Alzheimer’s disease (AD) is a neurodegenerative disorder characterized by the progressive
loss of neurons leading to cognitive and memory decay. The main signs of AD include the irregular
extracellular accumulation of amyloid-beta (Aβ) protein in the brain and the hyper-phosphorylation of
tau protein inside neurons. Changes in Aβ expression or aggregation are considered key factors in the
pathophysiology of sporadic and early-onset AD and correlate with the cognitive decline seen in patients
with AD. Despite decades of research, current approaches in the treatment of AD are only symptomatic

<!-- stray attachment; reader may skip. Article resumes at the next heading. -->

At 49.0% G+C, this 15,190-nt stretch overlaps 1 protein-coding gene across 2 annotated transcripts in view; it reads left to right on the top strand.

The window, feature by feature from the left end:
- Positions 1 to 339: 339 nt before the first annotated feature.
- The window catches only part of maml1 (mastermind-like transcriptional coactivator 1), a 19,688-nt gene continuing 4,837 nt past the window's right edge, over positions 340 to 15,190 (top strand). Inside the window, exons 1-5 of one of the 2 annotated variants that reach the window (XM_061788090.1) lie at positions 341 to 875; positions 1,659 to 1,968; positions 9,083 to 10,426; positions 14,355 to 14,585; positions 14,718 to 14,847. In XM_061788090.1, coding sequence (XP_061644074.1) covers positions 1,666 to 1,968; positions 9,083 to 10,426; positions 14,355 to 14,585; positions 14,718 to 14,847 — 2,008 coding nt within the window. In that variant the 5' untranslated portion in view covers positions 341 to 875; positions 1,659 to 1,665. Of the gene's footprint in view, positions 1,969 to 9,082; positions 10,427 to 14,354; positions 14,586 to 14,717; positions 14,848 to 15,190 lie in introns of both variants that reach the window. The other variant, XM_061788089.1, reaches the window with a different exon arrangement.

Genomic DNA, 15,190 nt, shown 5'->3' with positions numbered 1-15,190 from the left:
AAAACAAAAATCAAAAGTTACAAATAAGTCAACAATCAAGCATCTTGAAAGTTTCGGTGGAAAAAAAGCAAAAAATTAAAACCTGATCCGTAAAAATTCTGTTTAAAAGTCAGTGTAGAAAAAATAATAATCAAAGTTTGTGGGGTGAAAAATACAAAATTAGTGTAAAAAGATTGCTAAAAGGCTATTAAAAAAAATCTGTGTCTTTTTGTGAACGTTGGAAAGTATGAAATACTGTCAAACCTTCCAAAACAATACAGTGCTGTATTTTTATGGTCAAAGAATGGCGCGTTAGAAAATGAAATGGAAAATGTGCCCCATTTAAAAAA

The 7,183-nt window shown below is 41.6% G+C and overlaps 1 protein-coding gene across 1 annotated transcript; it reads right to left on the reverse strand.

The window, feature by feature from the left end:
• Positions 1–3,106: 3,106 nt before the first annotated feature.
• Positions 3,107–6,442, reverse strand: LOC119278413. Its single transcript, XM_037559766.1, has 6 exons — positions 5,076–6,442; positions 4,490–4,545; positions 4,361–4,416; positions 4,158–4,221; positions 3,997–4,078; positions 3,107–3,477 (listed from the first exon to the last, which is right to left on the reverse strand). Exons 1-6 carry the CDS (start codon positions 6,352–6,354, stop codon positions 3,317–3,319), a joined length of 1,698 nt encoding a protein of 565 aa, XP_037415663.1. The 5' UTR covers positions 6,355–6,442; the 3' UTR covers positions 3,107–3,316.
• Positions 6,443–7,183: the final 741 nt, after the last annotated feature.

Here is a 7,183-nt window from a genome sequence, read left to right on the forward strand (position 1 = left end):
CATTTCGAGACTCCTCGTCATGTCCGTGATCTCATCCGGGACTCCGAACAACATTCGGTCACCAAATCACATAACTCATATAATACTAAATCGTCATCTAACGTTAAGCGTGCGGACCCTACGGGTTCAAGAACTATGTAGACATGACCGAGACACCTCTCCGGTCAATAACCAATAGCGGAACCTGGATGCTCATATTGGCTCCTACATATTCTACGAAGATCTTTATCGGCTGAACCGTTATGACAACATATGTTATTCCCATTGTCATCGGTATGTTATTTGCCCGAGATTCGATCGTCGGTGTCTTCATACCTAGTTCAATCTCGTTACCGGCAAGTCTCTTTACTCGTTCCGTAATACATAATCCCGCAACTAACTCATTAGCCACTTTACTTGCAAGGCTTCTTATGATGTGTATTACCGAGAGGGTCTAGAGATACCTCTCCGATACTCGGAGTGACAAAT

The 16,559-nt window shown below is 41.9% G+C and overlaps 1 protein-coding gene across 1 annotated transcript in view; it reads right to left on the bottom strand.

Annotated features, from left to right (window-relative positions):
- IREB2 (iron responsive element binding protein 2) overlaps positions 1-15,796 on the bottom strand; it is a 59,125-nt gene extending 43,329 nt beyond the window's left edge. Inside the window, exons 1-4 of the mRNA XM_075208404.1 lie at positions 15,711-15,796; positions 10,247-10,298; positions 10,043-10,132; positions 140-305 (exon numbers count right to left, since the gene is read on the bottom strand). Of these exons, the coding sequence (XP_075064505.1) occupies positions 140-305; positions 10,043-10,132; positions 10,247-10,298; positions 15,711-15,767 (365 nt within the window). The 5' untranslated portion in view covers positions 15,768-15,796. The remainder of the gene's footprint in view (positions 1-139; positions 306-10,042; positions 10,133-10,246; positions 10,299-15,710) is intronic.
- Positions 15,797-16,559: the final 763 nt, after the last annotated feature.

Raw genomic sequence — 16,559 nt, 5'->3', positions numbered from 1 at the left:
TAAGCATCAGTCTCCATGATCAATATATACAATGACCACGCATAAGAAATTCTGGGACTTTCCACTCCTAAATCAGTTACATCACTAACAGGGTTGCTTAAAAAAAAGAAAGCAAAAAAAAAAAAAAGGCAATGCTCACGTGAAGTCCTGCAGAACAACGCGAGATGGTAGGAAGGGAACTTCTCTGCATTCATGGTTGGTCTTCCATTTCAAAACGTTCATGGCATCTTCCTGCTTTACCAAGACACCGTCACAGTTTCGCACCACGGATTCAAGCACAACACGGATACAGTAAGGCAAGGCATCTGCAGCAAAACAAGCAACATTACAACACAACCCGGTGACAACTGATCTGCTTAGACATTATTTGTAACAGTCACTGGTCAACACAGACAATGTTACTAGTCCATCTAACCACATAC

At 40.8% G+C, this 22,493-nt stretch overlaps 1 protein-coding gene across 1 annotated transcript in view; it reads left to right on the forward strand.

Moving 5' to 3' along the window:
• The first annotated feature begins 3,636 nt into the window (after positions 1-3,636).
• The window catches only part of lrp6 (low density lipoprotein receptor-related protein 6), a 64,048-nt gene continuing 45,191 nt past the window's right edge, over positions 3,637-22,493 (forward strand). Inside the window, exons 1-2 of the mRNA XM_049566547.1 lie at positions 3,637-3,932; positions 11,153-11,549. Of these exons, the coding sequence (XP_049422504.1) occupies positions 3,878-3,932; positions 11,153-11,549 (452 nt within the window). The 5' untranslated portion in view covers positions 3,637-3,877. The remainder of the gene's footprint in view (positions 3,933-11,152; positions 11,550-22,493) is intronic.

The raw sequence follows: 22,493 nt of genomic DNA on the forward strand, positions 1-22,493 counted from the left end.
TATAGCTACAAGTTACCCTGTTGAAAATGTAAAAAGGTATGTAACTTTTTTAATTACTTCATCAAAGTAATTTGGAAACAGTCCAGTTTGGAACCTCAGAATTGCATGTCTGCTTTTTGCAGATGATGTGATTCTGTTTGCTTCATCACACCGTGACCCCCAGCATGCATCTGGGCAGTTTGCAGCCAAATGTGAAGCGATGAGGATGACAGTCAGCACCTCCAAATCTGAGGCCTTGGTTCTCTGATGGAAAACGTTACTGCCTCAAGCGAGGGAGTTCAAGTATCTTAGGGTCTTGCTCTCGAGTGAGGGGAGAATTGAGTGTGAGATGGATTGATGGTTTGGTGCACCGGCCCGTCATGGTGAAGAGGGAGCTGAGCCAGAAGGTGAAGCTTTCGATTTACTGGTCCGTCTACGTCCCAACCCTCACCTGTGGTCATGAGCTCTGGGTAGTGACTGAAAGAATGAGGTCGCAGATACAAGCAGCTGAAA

in nature and are not effective in slowing or reversing the course of the disease. Encouragingly,
recent evidence revealed that exposure to electromagnetic fields (EMF) can delay the development of
AD and improve memory. This review paper discusses findings from in vitro and in vivo studies that
investigate the link between EMF and AD at the cellular and behavioural level, and highlights the
potential benefits of EMF as an innovative approach for the treatment of AD.
Keywords: Alzheimer's disease, amyloid-beta, electromagnetic field, animal studies, human studies, neurons.
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